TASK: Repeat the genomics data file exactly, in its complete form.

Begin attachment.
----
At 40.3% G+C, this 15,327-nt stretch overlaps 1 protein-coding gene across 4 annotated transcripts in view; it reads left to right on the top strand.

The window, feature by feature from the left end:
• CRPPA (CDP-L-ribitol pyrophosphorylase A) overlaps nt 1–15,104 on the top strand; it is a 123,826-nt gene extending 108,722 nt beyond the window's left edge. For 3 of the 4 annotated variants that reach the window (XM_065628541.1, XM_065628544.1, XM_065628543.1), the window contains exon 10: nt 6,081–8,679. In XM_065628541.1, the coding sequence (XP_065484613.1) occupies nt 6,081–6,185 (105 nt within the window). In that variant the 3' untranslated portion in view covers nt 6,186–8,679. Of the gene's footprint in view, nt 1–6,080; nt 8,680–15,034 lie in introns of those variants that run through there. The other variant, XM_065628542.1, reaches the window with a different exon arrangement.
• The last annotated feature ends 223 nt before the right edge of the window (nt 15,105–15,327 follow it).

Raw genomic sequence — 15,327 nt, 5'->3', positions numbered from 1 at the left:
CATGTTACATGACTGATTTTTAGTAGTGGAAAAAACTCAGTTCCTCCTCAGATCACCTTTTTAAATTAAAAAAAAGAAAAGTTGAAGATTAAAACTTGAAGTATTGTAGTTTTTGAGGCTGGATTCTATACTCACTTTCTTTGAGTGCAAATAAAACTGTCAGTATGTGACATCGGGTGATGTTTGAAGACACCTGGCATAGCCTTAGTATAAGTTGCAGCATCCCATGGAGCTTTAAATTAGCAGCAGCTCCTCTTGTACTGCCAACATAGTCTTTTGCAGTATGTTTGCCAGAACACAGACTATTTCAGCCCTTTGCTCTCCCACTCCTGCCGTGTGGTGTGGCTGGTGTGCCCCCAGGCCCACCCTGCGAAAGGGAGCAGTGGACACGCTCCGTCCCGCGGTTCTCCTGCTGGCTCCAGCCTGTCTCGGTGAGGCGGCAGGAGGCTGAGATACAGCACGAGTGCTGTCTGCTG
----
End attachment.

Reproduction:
At 40.3% G+C, this 15,327-nt stretch overlaps 1 protein-coding gene across 4 annotated transcripts in view; it reads left to right on the top strand.

The window, feature by feature from the left end:
• CRPPA (CDP-L-ribitol pyrophosphorylase A) overlaps nt 1–15,104 on the top strand; it is a 123,826-nt gene extending 108,722 nt beyond the window's left edge. For 3 of the 4 annotated variants that reach the window (XM_065628541.1, XM_065628544.1, XM_065628543.1), the window contains exon 10: nt 6,081–8,679. In XM_065628541.1, the coding sequence (XP_065484613.1) occupies nt 6,081–6,185 (105 nt within the window). In that variant the 3' untranslated portion in view covers nt 6,186–8,679. Of the gene's footprint in view, nt 1–6,080; nt 8,680–15,034 lie in introns of those variants that run through there. The other variant, XM_065628542.1, reaches the window with a different exon arrangement.
• The last annotated feature ends 223 nt before the right edge of the window (nt 15,105–15,327 follow it).

Raw genomic sequence — 15,327 nt, 5'->3', positions numbered from 1 at the left:
CATGTTACATGACTGATTTTTAGTAGTGGAAAAAACTCAGTTCCTCCTCAGATCACCTTTTTAAATTAAAAAAAAGAAAAGTTGAAGATTAAAACTTGAAGTATTGTAGTTTTTGAGGCTGGATTCTATACTCACTTTCTTTGAGTGCAAATAAAACTGTCAGTATGTGACATCGGGTGATGTTTGAAGACACCTGGCATAGCCTTAGTATAAGTTGCAGCATCCCATGGAGCTTTAAATTAGCAGCAGCTCCTCTTGTACTGCCAACATAGTCTTTTGCAGTATGTTTGCCAGAACACAGACTATTTCAGCCCTTTGCTCTCCCACTCCTGCCGTGTGGTGTGGCTGGTGTGCCCCCAGGCCCACCCTGCGAAAGGGAGCAGTGGACACGCTCCGTCCCGCGGTTCTCCTGCTGGCTCCAGCCTGTCTCGGTGAGGCGGCAGGAGGCTGAGATACAGCACGAGTGCTGTCTGCTG